God’s grace is given with His full knowledge of the unworthiness of its object. It is pure love: not intended to get something in return, but rather to change the very nature of the object of grace. The thief on the cross had nothing to give back to God, but his life was transformed moments before his death–and we are the recipients of the grace given to him. I do not serve God to pay Him back for His grace; I serve Him because His grace changes my very nature, into one who in some small measure is an instrument whereby He can pass His grace on to others.

The Law of Rules

This is a repost of an essay from 2004.
 

In contemporary political discourse, we often discuss the Rule of Law, especially in our postmodern culture where bad behavior is often justified (and excused) by situation, upbringing, or historical injustice. But no one ever talks about the Law of Rules.

Today in the office I reviewed one of Medicare’s bulletins, clarifying (at least in intent, if not in practice) their regulations in some arcane area of reimbursement for surgical procedures. Few outside of the health care field have any idea of the complexity of regulations governing medicine. When last I checked several years ago, Medicare had about 150,000 pages of regulations in the Federal Register, approximately 3 times of the volume of the IRS tax code. American medicine is more highly regulated than Soviet state industry ever was, and getting more so by the day.

Without launching into a diatribe on the evils of government-funded and regulated medicine (perhaps another time), it strikes me that the explosive growth of rules, laws, and regulations in society as a whole is a reflection of an underlying shift in our culture, values, and individual moral integrity.
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Thank You for Your Prayers


 
I’ve been under the weather with a sinus infection, so it may be a few days before I get back to my frequently infrequent posting schedule. But I did want to express my tremendous thanks and gratitude for your prayers and support. Last weekend with my daughter went far better than I had anticipated, although she and her husband still have some tough trials and days ahead of them. If you find a moment to pray for them, all of us would be most appreciative.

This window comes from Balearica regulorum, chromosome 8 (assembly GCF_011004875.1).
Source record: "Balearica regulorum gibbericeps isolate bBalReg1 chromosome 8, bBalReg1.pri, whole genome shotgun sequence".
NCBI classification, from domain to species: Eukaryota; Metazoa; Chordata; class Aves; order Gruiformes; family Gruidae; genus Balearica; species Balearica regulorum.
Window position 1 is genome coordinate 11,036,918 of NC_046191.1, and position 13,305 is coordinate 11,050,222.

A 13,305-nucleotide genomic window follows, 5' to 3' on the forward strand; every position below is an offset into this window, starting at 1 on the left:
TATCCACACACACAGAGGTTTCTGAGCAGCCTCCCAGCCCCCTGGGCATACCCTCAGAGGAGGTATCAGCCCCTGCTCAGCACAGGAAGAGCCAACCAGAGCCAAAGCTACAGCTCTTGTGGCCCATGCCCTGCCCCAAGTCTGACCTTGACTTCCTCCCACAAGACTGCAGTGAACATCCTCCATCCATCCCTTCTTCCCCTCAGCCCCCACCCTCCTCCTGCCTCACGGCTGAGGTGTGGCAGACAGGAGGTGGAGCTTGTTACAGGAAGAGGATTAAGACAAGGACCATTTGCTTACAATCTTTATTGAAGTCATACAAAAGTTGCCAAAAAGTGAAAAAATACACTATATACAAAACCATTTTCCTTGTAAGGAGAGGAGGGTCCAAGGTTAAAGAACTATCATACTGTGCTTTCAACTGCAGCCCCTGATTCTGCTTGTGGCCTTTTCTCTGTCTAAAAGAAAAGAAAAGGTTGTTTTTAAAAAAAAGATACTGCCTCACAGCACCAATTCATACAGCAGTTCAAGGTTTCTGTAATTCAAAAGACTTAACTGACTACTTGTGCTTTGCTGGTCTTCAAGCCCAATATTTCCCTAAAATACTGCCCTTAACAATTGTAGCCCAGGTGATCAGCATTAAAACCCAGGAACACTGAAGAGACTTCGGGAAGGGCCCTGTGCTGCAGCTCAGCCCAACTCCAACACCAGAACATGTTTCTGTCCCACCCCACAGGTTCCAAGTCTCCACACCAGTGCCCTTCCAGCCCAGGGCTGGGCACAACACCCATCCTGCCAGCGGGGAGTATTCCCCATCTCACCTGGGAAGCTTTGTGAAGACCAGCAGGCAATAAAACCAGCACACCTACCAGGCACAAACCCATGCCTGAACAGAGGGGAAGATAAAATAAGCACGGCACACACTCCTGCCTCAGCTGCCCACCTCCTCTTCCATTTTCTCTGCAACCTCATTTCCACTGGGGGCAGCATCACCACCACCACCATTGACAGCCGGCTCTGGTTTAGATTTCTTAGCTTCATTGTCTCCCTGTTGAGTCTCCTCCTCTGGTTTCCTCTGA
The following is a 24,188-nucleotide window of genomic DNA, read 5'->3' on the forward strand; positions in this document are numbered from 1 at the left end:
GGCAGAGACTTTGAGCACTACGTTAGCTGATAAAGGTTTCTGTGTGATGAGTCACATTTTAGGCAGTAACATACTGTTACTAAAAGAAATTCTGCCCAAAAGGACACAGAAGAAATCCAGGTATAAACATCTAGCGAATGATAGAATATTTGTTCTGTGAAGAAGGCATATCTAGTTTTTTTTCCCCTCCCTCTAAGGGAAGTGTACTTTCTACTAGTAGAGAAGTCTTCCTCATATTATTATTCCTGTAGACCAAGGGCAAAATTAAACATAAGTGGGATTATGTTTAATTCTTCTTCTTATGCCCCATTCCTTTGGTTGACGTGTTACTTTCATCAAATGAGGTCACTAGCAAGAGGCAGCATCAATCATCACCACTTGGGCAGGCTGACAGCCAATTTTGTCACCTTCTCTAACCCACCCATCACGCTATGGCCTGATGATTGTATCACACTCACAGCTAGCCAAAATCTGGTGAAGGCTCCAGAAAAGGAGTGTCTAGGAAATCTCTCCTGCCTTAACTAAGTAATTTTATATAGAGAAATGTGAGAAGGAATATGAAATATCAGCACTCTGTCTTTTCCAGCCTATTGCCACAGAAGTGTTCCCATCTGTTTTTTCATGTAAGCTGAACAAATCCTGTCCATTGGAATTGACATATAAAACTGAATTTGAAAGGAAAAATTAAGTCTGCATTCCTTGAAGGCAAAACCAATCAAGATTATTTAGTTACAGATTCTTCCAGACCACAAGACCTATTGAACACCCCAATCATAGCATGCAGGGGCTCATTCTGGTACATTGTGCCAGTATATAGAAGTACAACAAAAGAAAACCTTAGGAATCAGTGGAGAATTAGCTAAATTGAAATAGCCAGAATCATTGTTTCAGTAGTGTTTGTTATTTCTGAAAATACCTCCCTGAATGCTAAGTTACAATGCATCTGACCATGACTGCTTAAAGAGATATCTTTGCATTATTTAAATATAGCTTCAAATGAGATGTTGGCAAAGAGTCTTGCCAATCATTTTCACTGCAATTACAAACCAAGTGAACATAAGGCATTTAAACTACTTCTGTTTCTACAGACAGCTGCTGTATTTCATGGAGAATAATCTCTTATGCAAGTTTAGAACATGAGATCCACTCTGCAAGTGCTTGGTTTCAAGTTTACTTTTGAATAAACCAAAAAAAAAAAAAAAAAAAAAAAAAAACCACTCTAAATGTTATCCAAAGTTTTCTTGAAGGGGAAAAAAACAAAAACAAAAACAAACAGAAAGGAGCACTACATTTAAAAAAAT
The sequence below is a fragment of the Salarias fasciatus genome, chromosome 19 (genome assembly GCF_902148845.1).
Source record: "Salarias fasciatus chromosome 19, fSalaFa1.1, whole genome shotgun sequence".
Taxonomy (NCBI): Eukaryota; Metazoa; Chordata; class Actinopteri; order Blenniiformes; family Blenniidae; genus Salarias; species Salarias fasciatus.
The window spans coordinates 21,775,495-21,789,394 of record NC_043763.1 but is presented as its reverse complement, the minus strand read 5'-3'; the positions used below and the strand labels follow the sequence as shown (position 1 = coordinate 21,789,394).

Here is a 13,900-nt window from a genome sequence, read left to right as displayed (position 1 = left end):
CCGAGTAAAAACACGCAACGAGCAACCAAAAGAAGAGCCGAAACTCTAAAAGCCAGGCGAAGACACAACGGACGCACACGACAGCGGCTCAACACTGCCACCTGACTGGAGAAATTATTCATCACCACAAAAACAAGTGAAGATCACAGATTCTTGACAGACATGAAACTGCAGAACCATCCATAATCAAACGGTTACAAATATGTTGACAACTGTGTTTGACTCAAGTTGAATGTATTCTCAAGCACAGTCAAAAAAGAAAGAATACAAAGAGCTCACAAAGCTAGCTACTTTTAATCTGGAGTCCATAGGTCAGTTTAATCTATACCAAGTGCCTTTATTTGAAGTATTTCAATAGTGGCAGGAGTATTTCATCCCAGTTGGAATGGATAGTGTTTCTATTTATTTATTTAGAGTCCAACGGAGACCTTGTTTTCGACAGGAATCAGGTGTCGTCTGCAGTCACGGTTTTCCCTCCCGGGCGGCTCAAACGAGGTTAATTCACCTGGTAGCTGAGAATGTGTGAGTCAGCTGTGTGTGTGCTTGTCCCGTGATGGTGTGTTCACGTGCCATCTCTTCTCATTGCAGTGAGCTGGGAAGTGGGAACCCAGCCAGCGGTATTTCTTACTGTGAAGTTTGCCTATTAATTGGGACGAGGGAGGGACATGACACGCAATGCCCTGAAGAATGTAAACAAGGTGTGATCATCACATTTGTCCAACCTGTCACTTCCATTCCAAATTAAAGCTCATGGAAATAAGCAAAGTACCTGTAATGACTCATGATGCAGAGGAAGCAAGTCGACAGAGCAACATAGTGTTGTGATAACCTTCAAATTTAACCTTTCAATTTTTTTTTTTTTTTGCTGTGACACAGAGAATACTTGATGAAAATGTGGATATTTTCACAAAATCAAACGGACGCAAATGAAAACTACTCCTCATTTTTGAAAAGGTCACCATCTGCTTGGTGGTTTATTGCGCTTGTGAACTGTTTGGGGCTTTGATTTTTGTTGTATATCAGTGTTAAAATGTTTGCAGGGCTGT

I realize that some, perhaps many, of my readers are skeptical about prayer and its effects on our lives. I am not here to attempt to prove these things to you, except to say that I have seen countless instances in my own life and those of many others where profound changes have occurred as a result of prayer, explainable in no other way.

Perhaps not coincidentally, the Anchoress (or, as I prefer to call her, Anchor-Babe) had a post today on this very topic, asking for prayers for her husband in his travels. She says:

… when some emailers and cyberpals read that I \'m having a rough time physically, I can tell I \'m being prayed for … and it is so incredibly moving to me, to know that somewhere out there a perfect stranger is speaking a word of good for me. Nothing is more humbling than that.

Because I believe – no, I know – that prayer makes a difference in people \'s lives, I try to remember in my prayers some folks who I suspect have no one praying for them. Mostly that involves praying for public figures – some of their names might surprise you – and certain friends of my sons who have been raised without much exposure to church or faith.

Like her, I too can sense the support and strength which comes when others pray for me and mine–and I experienced its power last weekend, as did my wife and daughter. Thank you from the depths of my heart.

The Anchoress finishes by asking:

If you \'re inclined to prayer and you have room on your prayerlist for a stranger, I would be most humbled and grateful if you \'d remember my husband. Thanks.

Done deal, sister–may God be with you both.

The Breaking of Waves


 

There are times when the feebleness of prose fails; when clarity of language and reasoned arguments cannot do justice to the cries of the heart. In the depths of our souls there are emotions, experiences, pain, joy which defy the pathetic limitations of mere words; whose depths and complexities, whose heights and depths, defeat the poor tools of the spoken or written word. It is at such times, perhaps, that the poets take over; where language becomes a tool of another part of the soul, of the spirit. It is a time when the sound and the image of language — for language is the only tool our soul possesses to reach outward — comes to the fore, where images and emotions trump simple structure, where sentences fail but evocative words must bear the unspeakable pain or unsurpassable joy which the soul knows, but the mind cannot grasp.

It was at such a moment that I wrote a poem — where images formed and fleeting could not be expressed by any other means, where deep pain and lifelong experience, where emptiness and hope, joy and agony, swirled together in a violent whirlpool seeking voice which could be found no other way. Such was the purpose, I now understand, for ancient icons painted in gold and the faded red of blood spilled and eyes swollen by tears, of hope and heartache hand in hand, which line the ancient walls of Eastern churches and the fading art of ages past.